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Discussing all aspect of gardening.
Location: Planet Earth
Latest Activity: 13 hours ago
Moving an Established Fig Tree. Delayed post from Nov 2017
For me, Crataegus phaenopyrum: Washington Hawthorn was my choice because I saw them In Ireland used as hedgerows. They were pruned by vehicles hitting the brittle branches forming a formal looking hedge. The trees were in full bloom, white, filled with bees, and a subtle fragrance.
When I returned home, I planted one near my canopied deck over the garage. The autumn color was stunningly beautiful, pure copper/red. It had horrid thorns, three inches long and they broke the skin without breaking from the limb. A painful tree to prune.
The tree snapped at a crotch that I should have pruned to a single trunk while young to remove the vulnerability. Scott, the man who does my pruning, bolted the broken branch back in place, but it did not survive. Cary cut the tree down leaving a trunk about five feet tall that I used as a bird feeding station. I put a five feet diameter wire fence around it to protect birds from cats while feeding on the ground.
Larry and Old Baldy (me) beside the bird feeding station. I neglected my garden during my 2013 dance with cancer. My hair came back and so did I.
Chris, it's confusing. Or at least, I am confused. The European Hawthorne Crataegus monogyna is considered an invasive species that crowds out other trees and replaces indigenous species. The trees in my thicket have weak trunks, Many have fallen over and there is a lot of dead wood. The branches break off easily, and the trees grow together in a thicket that you cant enter to remove the Himalayan blackberries. The blackberies are also invasive, grow up to 5 meters high full of thorns, and crowd out everything else. The berries are delicious. Both have lots of flowers that the honeybees and native bees like, so they do have a role.
Where I am confused is what I thought was European Hawthorne might actually be the native Douglas Hawthorne Crataegus douglasii . I am often wrong about things.
Either way, I'm leaving the healthy, sturdy trees, but removing the broken off branches, fallen over trees, weak trees, and lowest branches that are too crowded. I'm leaving many of them in place, if they look healthy. We have a wood burning stove, so the removed trees will be used for heating.
They are not huge trees. Trunks as big around as my arm.
What's wrong with hawthorn, Daniel? It could be a beautiful border of your ravine.
Sounds like a lot of garden clean-up going on. I'm on the bandwagon, too. I stasrted to hack down raspberry canes, but then read it shouldn't be done 'til late winter, early spring. Oops.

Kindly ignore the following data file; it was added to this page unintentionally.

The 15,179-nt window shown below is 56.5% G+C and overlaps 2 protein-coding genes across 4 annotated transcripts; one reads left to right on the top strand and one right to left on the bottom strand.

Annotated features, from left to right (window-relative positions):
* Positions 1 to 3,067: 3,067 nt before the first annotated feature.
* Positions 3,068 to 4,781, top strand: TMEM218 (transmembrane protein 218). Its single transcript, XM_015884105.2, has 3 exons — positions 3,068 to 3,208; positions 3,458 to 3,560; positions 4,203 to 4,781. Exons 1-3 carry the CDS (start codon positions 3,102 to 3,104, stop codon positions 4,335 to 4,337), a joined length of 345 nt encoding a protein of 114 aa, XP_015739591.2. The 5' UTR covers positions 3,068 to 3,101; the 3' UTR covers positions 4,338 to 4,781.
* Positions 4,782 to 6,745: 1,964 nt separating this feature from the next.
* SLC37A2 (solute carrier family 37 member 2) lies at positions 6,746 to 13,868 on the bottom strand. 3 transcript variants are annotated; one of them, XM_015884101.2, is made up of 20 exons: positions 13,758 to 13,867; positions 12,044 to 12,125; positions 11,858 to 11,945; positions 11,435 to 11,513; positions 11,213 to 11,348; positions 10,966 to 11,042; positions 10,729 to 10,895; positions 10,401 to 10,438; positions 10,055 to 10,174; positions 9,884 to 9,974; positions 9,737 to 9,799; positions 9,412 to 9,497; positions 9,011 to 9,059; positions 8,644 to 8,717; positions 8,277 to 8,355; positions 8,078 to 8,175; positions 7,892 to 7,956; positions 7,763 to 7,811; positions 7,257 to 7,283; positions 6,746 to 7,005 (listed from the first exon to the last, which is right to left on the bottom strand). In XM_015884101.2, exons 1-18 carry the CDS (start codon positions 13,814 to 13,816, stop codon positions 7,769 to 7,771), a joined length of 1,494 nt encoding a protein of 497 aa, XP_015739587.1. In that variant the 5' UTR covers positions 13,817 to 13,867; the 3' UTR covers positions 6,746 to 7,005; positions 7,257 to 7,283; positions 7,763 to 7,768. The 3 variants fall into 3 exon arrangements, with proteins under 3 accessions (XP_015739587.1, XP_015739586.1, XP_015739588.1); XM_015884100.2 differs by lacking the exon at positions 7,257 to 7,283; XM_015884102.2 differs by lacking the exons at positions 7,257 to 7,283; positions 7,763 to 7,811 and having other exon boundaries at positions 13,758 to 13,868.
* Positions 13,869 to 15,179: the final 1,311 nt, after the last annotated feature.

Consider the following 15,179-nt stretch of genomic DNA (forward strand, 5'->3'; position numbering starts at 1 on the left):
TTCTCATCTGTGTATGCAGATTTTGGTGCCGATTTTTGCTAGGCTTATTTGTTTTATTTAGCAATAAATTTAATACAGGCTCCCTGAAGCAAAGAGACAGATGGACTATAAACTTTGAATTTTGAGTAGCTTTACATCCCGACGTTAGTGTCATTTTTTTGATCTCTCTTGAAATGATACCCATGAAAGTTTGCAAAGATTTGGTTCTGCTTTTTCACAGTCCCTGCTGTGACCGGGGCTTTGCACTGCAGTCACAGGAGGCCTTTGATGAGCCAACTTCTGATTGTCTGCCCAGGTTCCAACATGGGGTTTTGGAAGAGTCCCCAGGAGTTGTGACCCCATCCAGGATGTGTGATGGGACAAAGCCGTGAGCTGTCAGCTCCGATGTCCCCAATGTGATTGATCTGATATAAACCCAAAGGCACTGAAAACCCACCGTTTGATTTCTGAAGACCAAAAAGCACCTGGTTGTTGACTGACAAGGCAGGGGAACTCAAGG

Time to mow down the asparagus, remove tomato cages, and level out the potato and squash mounds. I'll leave broc. and Br. sprouts for another month or so. Kale and collards, too. If it's a mild winter, they may survive well into the new year.
Daniel, I'm enjoying my persimmons. Wish you were here!
Daniel, Thanks for the list of apples you are "partial to". Your list adds to my "Seek, Taste, and Find ones I like" file.
Daniel, I don't know what kind of apple tree Laura and Larry planted and they do not have the tag. The only apples that appeared looked and tasted like Granny Smith apples.
It is about 1:30 PM and I just came in from the greenhouse where my oldest great-grandson, 16 year old Jacob, and my youngest great-grandson, 7 year old Noah looked for new vegetables. We found three green beans about the size of a long eyelash, and a couple more zucchini growing into vegetables. We sampled leaves of cabbage, celery, radishes, lettuces, onions, beets. The boys liked the different flavors and seem enthusiastic about fresh salads. We eat leaves as fast as they grow, leaving little energy for the root crops upon which to grow.
Randy, will sweet potatoes grow in straw so that you can dig thm by hand? Also do you grow them in mounds? Sweet potatoes haven't done well for me in the past and I suspect it is the cold nights. I used to grow them successfully in Texas; that was more than 40 years ago and I can't remember if I grew them in straw or if I mounded them. I grow white potatoes, I don't have to dig them.
Spud, do you successfully grow sweet potatoes? I am glad to learn you are making a van computer friendly. I like your plan for mulching some potatoes in the ground. Keep us posted on how it works for you.
Daniel, have you tried goats in clearing the brambles? Is your county noxious weed czar willing to work with you on making the ravine and creek wetlands into a more friendly and usable zone? My cousin had problems with his wetlands along the Priest River and had to abandon a plan to make it more migratory bird friendly. He lives right on the migratory route and have flocks of geese and other fowl every spring and autumn. Even the Sandpoint bird club liked his plans. He planned to stabilize the quiet water ponds that occur along the river.
county noxious weed czar
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